We did not elect our people and surely the elected position I was blessed with was not how we as a Native community chose our leaders. Heck, assisting with the organization of events and planning may have allowed me the fortune to become connected with people. I will admit there were times when I had no idea what I would say. Often times speaking from my heart was not a comfortable place to be. There were times when I did not speak up out of what would seem disrespectful. Yet since then, I’ve learned it was more of a crime to not speak up. Sometimes respect is about speaking up. The experience taught me for a diverse community, leadership is defined differently. I can’t say that I did not learn anything. In fact, now that I know what I do- I am aware there is still much work to be done.

As I close, I think about the visionaries before me. With the recent passing of a great leader; a warrior, a man who led many people, I also think of the many other visionaries before me. They had a vision and worked to see it through. Some may have passed on, many are still working and in the trenches, and there are those yet to come. Ultimately, we all work to help our community, one day at a time.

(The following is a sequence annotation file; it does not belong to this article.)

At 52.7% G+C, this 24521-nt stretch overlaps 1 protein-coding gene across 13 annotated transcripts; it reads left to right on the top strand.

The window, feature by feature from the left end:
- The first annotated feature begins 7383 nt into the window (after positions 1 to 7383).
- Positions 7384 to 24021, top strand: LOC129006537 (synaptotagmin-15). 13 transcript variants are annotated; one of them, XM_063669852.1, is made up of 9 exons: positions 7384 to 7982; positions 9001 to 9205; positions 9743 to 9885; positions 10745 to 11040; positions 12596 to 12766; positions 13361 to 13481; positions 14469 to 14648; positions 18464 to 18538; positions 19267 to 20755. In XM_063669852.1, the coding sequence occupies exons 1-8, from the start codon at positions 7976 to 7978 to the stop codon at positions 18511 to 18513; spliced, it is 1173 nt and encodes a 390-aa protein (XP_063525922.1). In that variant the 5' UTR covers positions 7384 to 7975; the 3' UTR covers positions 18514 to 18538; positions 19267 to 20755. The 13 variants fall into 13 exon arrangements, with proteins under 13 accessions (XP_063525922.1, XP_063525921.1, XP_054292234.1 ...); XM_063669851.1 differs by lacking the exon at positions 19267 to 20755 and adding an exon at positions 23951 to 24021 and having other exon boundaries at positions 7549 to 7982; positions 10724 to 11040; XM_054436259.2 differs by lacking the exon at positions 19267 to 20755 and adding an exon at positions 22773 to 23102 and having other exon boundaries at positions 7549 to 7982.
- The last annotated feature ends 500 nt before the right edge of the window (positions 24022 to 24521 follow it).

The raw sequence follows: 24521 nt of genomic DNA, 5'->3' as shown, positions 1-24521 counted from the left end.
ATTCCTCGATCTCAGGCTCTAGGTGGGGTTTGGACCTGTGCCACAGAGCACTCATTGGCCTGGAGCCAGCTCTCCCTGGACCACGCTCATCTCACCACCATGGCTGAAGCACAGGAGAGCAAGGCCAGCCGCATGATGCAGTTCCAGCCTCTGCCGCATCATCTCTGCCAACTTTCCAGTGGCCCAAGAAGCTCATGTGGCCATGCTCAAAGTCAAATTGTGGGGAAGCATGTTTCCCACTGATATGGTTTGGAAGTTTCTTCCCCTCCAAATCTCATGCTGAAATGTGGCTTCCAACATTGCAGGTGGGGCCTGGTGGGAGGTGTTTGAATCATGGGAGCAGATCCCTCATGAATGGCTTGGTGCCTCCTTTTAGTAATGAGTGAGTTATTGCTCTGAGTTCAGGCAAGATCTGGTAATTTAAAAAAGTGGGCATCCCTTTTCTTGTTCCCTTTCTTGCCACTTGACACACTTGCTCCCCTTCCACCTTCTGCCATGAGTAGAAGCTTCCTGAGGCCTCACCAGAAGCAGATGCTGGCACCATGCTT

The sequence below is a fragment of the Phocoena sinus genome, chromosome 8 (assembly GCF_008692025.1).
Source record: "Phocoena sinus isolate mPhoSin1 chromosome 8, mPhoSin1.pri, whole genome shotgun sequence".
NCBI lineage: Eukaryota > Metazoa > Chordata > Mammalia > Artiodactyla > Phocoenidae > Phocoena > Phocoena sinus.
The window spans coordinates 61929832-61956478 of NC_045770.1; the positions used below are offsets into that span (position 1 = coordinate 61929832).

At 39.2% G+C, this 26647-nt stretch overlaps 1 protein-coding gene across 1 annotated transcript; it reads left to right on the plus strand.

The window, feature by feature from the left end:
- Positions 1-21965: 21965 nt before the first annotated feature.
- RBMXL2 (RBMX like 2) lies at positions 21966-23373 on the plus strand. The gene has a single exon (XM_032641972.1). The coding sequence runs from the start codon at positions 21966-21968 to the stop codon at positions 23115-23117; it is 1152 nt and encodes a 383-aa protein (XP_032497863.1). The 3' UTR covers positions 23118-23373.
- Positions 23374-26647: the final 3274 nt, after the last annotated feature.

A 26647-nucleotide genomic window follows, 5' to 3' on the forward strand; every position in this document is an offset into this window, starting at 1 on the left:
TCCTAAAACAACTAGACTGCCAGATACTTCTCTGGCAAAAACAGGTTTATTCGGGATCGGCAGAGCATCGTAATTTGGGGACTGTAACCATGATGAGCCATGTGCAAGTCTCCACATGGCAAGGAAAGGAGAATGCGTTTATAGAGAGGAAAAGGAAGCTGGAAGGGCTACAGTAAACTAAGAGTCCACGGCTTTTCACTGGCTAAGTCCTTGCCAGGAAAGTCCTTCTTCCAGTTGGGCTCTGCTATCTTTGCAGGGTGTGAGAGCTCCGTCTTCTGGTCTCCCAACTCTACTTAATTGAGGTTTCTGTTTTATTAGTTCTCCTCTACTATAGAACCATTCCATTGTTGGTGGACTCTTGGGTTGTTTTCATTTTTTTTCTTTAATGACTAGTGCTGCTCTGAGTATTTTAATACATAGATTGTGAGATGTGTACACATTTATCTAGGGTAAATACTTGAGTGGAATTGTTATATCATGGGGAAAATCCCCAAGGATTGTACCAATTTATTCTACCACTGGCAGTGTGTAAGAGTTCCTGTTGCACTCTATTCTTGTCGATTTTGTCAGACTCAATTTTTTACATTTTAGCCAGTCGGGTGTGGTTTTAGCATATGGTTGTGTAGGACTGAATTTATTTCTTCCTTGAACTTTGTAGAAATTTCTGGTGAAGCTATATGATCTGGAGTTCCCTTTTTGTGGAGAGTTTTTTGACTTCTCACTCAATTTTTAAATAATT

As stated by Dr. John Tippeconic (Comanche/Cherokee): “46 years and I’m still not done.” This reminded me that each day is a new day to start over and to always persevere. I am thankful for the opportunity and believe that I am an answer to someone’s prayer. We were each created with a purpose and within each of us is a leader. Find your purpose. Live it and share your gift, talent, and education so that we can all move forward together as a community.

Leadership means different things and purposes will vary. Leadership is not limited to administrative work, organizing, and coordinating. It may require speaking up because it’s necessary in order for children with disabilities to not be forgotten. Regardless, leadership is defined and based on the need at hand whatever that may be.